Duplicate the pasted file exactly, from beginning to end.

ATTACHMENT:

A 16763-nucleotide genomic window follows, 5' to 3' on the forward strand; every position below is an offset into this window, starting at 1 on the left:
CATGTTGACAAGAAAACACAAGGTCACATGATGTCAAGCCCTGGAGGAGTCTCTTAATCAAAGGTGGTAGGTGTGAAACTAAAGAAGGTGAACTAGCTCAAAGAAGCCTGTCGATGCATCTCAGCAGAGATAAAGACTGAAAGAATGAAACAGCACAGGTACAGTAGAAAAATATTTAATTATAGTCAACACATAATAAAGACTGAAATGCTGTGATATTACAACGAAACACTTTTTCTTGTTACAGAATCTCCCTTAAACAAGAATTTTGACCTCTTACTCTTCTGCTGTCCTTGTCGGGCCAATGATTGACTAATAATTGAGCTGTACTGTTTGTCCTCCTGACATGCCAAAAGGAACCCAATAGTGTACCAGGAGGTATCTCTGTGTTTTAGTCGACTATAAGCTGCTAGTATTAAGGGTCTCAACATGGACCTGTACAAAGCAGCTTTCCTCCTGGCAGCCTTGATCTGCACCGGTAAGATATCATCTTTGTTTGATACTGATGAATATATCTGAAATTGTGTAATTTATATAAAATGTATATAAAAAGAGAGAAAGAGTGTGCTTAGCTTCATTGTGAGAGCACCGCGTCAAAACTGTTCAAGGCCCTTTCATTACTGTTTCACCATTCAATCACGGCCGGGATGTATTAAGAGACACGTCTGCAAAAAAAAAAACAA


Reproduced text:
A 16763-nucleotide genomic window follows, 5' to 3' on the forward strand; every position below is an offset into this window, starting at 1 on the left:
CATGTTGACAAGAAAACACAAGGTCACATGATGTCAAGCCCTGGAGGAGTCTCTTAATCAAAGGTGGTAGGTGTGAAACTAAAGAAGGTGAACTAGCTCAAAGAAGCCTGTCGATGCATCTCAGCAGAGATAAAGACTGAAAGAATGAAACAGCACAGGTACAGTAGAAAAATATTTAATTATAGTCAACACATAATAAAGACTGAAATGCTGTGATATTACAACGAAACACTTTTTCTTGTTACAGAATCTCCCTTAAACAAGAATTTTGACCTCTTACTCTTCTGCTGTCCTTGTCGGGCCAATGATTGACTAATAATTGAGCTGTACTGTTTGTCCTCCTGACATGCCAAAAGGAACCCAATAGTGTACCAGGAGGTATCTCTGTGTTTTAGTCGACTATAAGCTGCTAGTATTAAGGGTCTCAACATGGACCTGTACAAAGCAGCTTTCCTCCTGGCAGCCTTGATCTGCACCGGTAAGATATCATCTTTGTTTGATACTGATGAATATATCTGAAATTGTGTAATTTATATAAAATGTATATAAAAAGAGAGAAAGAGTGTGCTTAGCTTCATTGTGAGAGCACCGCGTCAAAACTGTTCAAGGCCCTTTCATTACTGTTTCACCATTCAATCACGGCCGGGATGTATTAAGAGACACGTCTGCAAAAAAAAAAACAA